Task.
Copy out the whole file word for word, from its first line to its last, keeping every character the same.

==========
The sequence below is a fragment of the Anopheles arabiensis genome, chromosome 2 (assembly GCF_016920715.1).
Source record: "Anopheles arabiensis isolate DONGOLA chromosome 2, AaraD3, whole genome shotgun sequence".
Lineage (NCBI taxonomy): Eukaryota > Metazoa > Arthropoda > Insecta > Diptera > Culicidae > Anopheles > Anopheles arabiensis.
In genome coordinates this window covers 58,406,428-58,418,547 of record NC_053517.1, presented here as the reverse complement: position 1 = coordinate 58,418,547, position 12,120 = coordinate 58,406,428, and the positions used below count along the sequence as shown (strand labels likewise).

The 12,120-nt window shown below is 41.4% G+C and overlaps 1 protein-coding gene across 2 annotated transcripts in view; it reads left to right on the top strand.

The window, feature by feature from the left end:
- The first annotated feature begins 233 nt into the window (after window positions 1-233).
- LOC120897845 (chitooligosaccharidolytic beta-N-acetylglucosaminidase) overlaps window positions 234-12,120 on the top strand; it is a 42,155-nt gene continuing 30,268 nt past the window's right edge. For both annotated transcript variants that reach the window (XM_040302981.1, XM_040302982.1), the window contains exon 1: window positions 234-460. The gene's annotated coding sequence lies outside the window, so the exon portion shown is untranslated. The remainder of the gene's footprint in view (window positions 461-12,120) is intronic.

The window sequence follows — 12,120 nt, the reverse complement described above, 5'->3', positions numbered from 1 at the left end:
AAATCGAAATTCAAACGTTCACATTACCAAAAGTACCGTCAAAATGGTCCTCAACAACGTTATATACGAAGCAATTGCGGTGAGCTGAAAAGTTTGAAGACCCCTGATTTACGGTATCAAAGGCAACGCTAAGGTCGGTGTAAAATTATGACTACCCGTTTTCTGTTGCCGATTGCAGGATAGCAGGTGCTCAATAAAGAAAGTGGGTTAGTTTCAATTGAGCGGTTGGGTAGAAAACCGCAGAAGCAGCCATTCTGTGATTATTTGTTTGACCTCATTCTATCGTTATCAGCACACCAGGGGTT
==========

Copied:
The sequence below is a fragment of the Anopheles arabiensis genome, chromosome 2 (assembly GCF_016920715.1).
Source record: "Anopheles arabiensis isolate DONGOLA chromosome 2, AaraD3, whole genome shotgun sequence".
Lineage (NCBI taxonomy): Eukaryota > Metazoa > Arthropoda > Insecta > Diptera > Culicidae > Anopheles > Anopheles arabiensis.
In genome coordinates this window covers 58,406,428-58,418,547 of record NC_053517.1, presented here as the reverse complement: position 1 = coordinate 58,418,547, position 12,120 = coordinate 58,406,428, and the positions used below count along the sequence as shown (strand labels likewise).

The 12,120-nt window shown below is 41.4% G+C and overlaps 1 protein-coding gene across 2 annotated transcripts in view; it reads left to right on the top strand.

The window, feature by feature from the left end:
- The first annotated feature begins 233 nt into the window (after window positions 1-233).
- LOC120897845 (chitooligosaccharidolytic beta-N-acetylglucosaminidase) overlaps window positions 234-12,120 on the top strand; it is a 42,155-nt gene continuing 30,268 nt past the window's right edge. For both annotated transcript variants that reach the window (XM_040302981.1, XM_040302982.1), the window contains exon 1: window positions 234-460. The gene's annotated coding sequence lies outside the window, so the exon portion shown is untranslated. The remainder of the gene's footprint in view (window positions 461-12,120) is intronic.

The window sequence follows — 12,120 nt, the reverse complement described above, 5'->3', positions numbered from 1 at the left end:
AAATCGAAATTCAAACGTTCACATTACCAAAAGTACCGTCAAAATGGTCCTCAACAACGTTATATACGAAGCAATTGCGGTGAGCTGAAAAGTTTGAAGACCCCTGATTTACGGTATCAAAGGCAACGCTAAGGTCGGTGTAAAATTATGACTACCCGTTTTCTGTTGCCGATTGCAGGATAGCAGGTGCTCAATAAAGAAAGTGGGTTAGTTTCAATTGAGCGGTTGGGTAGAAAACCGCAGAAGCAGCCATTCTGTGATTATTTGTTTGACCTCATTCTATCGTTATCAGCACACCAGGGGTT